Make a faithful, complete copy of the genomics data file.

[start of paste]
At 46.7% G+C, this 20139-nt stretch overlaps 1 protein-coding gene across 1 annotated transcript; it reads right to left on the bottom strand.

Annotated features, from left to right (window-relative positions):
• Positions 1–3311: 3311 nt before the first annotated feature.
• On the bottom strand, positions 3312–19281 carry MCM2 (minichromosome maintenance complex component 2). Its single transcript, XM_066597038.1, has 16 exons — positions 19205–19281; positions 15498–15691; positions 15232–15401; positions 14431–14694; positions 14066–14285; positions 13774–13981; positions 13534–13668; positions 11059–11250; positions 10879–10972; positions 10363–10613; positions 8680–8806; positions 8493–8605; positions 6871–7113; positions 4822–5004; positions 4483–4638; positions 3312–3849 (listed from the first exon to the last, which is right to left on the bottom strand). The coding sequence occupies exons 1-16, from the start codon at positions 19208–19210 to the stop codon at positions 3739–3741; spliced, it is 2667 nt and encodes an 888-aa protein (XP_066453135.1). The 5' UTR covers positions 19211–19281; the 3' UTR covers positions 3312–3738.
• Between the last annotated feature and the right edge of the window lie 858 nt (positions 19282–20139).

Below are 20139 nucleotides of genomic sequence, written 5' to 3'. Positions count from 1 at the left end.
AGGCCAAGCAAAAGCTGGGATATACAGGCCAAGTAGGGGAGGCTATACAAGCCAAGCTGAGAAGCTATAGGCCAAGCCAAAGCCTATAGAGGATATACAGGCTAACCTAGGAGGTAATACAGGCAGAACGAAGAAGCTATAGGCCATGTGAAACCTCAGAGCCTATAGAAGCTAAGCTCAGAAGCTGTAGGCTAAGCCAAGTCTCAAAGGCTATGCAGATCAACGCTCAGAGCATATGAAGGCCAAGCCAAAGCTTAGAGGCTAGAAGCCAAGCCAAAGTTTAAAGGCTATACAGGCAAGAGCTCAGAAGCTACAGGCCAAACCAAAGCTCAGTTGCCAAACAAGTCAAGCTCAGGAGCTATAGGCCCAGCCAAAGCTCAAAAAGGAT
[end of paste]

At 46.7% G+C, this 20139-nt stretch overlaps 1 protein-coding gene across 1 annotated transcript; it reads right to left on the bottom strand.

Annotated features, from left to right (window-relative positions):
• Positions 1–3311: 3311 nt before the first annotated feature.
• On the bottom strand, positions 3312–19281 carry MCM2 (minichromosome maintenance complex component 2). Its single transcript, XM_066597038.1, has 16 exons — positions 19205–19281; positions 15498–15691; positions 15232–15401; positions 14431–14694; positions 14066–14285; positions 13774–13981; positions 13534–13668; positions 11059–11250; positions 10879–10972; positions 10363–10613; positions 8680–8806; positions 8493–8605; positions 6871–7113; positions 4822–5004; positions 4483–4638; positions 3312–3849 (listed from the first exon to the last, which is right to left on the bottom strand). The coding sequence occupies exons 1-16, from the start codon at positions 19208–19210 to the stop codon at positions 3739–3741; spliced, it is 2667 nt and encodes an 888-aa protein (XP_066453135.1). The 5' UTR covers positions 19211–19281; the 3' UTR covers positions 3312–3738.
• Between the last annotated feature and the right edge of the window lie 858 nt (positions 19282–20139).

Below are 20139 nucleotides of genomic sequence, written 5' to 3'. Positions count from 1 at the left end.
AGGCCAAGCAAAAGCTGGGATATACAGGCCAAGTAGGGGAGGCTATACAAGCCAAGCTGAGAAGCTATAGGCCAAGCCAAAGCCTATAGAGGATATACAGGCTAACCTAGGAGGTAATACAGGCAGAACGAAGAAGCTATAGGCCATGTGAAACCTCAGAGCCTATAGAAGCTAAGCTCAGAAGCTGTAGGCTAAGCCAAGTCTCAAAGGCTATGCAGATCAACGCTCAGAGCATATGAAGGCCAAGCCAAAGCTTAGAGGCTAGAAGCCAAGCCAAAGTTTAAAGGCTATACAGGCAAGAGCTCAGAAGCTACAGGCCAAACCAAAGCTCAGTTGCCAAACAAGTCAAGCTCAGGAGCTATAGGCCCAGCCAAAGCTCAAAAAGGAT